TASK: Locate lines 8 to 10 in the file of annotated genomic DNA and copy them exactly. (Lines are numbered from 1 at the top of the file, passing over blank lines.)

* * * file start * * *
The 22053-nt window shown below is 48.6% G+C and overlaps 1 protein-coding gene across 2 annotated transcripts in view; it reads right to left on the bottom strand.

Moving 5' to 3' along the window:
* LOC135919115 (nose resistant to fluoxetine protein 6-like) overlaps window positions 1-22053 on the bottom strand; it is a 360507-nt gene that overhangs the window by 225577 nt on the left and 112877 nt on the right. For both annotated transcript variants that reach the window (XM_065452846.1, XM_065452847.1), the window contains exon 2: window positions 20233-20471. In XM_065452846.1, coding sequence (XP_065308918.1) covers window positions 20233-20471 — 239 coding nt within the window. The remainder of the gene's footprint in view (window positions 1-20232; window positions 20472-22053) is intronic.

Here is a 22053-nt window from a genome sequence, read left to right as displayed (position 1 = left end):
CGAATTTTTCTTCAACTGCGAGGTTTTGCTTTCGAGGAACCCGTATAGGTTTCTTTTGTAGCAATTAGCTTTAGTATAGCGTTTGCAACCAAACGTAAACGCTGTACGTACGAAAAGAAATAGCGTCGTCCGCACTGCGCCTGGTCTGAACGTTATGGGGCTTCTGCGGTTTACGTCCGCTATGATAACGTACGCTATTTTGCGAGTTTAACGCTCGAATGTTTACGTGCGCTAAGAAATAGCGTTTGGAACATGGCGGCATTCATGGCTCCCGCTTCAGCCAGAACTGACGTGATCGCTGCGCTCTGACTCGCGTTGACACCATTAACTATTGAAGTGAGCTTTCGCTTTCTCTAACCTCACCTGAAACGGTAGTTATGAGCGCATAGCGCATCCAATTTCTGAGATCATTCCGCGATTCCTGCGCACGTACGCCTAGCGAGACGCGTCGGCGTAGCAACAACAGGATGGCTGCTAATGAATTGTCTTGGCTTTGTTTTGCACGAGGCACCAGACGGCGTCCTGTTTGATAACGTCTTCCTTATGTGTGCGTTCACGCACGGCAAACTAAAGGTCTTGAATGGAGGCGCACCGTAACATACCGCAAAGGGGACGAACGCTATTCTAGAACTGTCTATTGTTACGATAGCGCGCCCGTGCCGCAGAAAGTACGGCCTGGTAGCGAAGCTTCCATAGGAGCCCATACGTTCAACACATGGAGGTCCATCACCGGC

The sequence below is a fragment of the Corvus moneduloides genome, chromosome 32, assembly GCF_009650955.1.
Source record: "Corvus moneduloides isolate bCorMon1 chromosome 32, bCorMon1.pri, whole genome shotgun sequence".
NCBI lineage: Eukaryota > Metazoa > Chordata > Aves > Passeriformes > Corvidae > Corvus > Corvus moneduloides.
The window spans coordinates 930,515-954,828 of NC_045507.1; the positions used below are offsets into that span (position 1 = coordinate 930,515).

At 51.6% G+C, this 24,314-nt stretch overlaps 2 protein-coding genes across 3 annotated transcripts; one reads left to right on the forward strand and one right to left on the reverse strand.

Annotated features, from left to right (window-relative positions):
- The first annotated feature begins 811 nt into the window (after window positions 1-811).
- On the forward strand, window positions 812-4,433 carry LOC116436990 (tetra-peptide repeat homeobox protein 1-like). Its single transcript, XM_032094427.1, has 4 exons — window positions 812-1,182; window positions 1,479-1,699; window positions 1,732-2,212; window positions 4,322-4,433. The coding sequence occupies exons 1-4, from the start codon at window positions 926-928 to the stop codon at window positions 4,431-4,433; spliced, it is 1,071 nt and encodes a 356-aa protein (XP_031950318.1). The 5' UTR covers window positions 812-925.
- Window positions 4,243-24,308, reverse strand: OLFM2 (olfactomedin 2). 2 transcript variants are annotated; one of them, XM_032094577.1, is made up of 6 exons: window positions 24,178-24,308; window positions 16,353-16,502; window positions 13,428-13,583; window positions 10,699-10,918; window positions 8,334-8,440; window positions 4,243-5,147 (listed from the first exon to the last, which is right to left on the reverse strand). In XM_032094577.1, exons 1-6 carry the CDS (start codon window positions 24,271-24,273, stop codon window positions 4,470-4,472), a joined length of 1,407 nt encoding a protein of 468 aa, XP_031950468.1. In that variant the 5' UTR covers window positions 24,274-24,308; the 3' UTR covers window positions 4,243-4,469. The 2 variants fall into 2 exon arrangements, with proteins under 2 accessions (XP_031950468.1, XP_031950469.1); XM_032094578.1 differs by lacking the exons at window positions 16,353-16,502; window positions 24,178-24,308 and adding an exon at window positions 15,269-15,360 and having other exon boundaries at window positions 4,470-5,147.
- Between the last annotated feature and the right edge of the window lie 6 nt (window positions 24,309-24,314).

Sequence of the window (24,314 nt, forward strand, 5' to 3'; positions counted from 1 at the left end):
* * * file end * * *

NCBI lineage: Eukaryota > Metazoa > Chordata > Aves > Passeriformes > Corvidae > Corvus > Corvus moneduloides.
The window spans coordinates 930,515-954,828 of NC_045507.1; the positions used below are offsets into that span (position 1 = coordinate 930,515).

At 51.6% G+C, this 24,314-nt stretch overlaps 2 protein-coding genes across 3 annotated transcripts; one reads left to right on the forward strand and one right to left on the reverse strand.